How you harvest lettuce (Lactuca sativa) depends on the type of lettuce and whether you want to conserve the plants or clear them out. Lettuce is a cool season crop. With warmer late spring temperatures, lettuce becomes bitter, so plan to harvest it completely before then. Pick lettuce in the early morning while leaves are still crisp from taking up water overnight and have more sugar for a sweeter taste. Handle lettuce gently so leaves and plants aren't bruised.
In head lettuces, as the plant grows the new leaves fold upon each other, forming a rounded head. Lettuces with the tightest heads, called crisphead lettuce, are harvested by cutting off the whole plant at the soil line with a sharp knife once the head fully forms. You can also just pull up the plant. Test for head firmness by gently pressing down on the top of the head with the back of your hand. Examples of crisphead lettuce are "Iceberg," "Great Lakes" and "Ithaca." Summer crisphead, or Batavian lettuce types, are more heat tolerant and feature crisp hearts surrounded by looser leaves. Progressively pick outer leaves or cut the entire plant when the head forms. Cultivars include reddish-green "Magenta" and green "Nevada."
Loose Head Lettuces
"Bibb" and "Buttercrunch" lettuces form looser heads. Harvest the outer leaves as the plant grows or let the plant grow until the lettuce is about 6 to 8 inches wide and forms the typical soft head framed by outer leaves. Cut the headed plant off at the soil line. The soft, mild-tasting inner leaves self-blanch and are yellowish in color.
Loose-Leaf and Cos Lettuces
Loose-leaf lettuces don't form heads and many cultivars, including highly colored leaf varieties, exist. Pick outermost leaves over the life of the plant by pinching them off with your fingers or by cutting them near the stem with scissors. You can also use a cut-and-come-again technique to make two or three loose-leaf lettuce harvests. Cut off all the leaves with a scissors about 1/2 to 1 inch above the soil and harvest again in two or three weeks. Cos or romaine lettuce forms an upright, loose, vertical head. Harvest outer leaves or cut off the entire head as for loose-leaf lettuce.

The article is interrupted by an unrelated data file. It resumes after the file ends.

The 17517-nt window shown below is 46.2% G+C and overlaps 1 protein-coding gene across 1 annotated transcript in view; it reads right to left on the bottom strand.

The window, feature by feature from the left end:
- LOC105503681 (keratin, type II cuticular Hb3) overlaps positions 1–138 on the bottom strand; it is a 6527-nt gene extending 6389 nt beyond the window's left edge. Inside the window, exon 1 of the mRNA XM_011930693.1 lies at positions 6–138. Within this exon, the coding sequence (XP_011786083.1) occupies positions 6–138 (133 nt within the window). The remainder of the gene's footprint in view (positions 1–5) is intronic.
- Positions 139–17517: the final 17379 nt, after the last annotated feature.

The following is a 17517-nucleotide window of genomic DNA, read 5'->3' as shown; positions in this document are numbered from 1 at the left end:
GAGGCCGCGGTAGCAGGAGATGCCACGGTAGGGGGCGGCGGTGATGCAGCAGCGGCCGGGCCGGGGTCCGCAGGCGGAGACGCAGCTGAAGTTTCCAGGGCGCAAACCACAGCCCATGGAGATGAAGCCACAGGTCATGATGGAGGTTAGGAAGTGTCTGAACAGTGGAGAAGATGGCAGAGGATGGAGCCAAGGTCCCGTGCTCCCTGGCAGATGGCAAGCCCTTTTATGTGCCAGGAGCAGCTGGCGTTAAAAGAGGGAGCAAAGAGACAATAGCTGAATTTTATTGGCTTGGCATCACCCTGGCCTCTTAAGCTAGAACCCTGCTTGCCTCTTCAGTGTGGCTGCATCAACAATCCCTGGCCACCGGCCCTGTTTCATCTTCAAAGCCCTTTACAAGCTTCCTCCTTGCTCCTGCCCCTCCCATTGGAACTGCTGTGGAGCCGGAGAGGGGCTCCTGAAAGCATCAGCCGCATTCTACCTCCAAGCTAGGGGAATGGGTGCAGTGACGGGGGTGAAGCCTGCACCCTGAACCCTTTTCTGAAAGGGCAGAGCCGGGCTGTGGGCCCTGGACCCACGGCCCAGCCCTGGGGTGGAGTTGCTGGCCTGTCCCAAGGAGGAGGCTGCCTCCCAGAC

If you want baby greens for tender salads, plant a variety of loose-leaf and cos lettuces in a broadcast fashion. Include some colorful loose-leaf varieties such as bright red "New Red Fire," dark red "Ruby" and purple-black "Midnight Ruffles." "Freckles" is a cos lettuce with the green leaves splashed with burgundy. When the seedlings are about 4 inches tall, cut off 3 inches of the leaves with a scissors, leaving an inch to resprout. Harvest baby greens in the evening if you're going to store them for more than a day.
Cleaning and Storing Lettuce
Once picked, lettuce leaves wilt quickly. Process the leaves or plants within 15 minutes of picking if possible. Wash them thoroughly in a sink or large container filled with cool water. Put leaves in a colander and wash them again. Remove water with a salad spinner or pat leaves dry between clean towels. Store lettuce in a plastic bag in the refrigerator for up to two weeks. Add a paper towel or two to the bag to absorb any extra moisture. Avoid putting lettuce with fruits such as apples, bananas or pears. They release ethylene gas, which causes brown spots on the lettuce.